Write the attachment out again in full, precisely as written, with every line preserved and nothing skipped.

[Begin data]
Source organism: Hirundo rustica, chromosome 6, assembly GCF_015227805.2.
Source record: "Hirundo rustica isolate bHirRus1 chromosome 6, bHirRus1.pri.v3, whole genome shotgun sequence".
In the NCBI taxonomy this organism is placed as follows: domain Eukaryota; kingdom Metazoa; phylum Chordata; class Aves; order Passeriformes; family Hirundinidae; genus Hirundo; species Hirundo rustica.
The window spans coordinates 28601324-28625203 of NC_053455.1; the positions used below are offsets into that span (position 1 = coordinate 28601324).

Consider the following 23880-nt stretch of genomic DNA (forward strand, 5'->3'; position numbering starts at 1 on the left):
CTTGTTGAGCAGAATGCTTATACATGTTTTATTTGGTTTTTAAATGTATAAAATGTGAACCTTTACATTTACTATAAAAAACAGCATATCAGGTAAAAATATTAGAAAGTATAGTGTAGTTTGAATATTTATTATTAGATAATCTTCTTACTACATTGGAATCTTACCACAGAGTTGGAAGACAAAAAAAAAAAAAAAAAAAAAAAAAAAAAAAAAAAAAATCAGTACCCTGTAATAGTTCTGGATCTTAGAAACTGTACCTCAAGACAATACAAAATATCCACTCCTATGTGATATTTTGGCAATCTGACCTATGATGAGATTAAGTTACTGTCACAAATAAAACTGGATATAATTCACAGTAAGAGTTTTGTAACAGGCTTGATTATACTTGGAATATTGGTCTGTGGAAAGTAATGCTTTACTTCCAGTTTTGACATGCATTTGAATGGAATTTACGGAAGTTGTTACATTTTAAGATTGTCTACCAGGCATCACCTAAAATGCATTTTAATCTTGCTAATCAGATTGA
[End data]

Source organism: Hirundo rustica, chromosome 6, assembly GCF_015227805.2.
Source record: "Hirundo rustica isolate bHirRus1 chromosome 6, bHirRus1.pri.v3, whole genome shotgun sequence".
In the NCBI taxonomy this organism is placed as follows: domain Eukaryota; kingdom Metazoa; phylum Chordata; class Aves; order Passeriformes; family Hirundinidae; genus Hirundo; species Hirundo rustica.
The window spans coordinates 28601324-28625203 of NC_053455.1; the positions used below are offsets into that span (position 1 = coordinate 28601324).

Consider the following 23880-nt stretch of genomic DNA (forward strand, 5'->3'; position numbering starts at 1 on the left):
CTTGTTGAGCAGAATGCTTATACATGTTTTATTTGGTTTTTAAATGTATAAAATGTGAACCTTTACATTTACTATAAAAAACAGCATATCAGGTAAAAATATTAGAAAGTATAGTGTAGTTTGAATATTTATTATTAGATAATCTTCTTACTACATTGGAATCTTACCACAGAGTTGGAAGACAAAAAAAAAAAAAAAAAAAAAAAAAAAAAAAAAAAAAATCAGTACCCTGTAATAGTTCTGGATCTTAGAAACTGTACCTCAAGACAATACAAAATATCCACTCCTATGTGATATTTTGGCAATCTGACCTATGATGAGATTAAGTTACTGTCACAAATAAAACTGGATATAATTCACAGTAAGAGTTTTGTAACAGGCTTGATTATACTTGGAATATTGGTCTGTGGAAAGTAATGCTTTACTTCCAGTTTTGACATGCATTTGAATGGAATTTACGGAAGTTGTTACATTTTAAGATTGTCTACCAGGCATCACCTAAAATGCATTTTAATCTTGCTAATCAGATTGA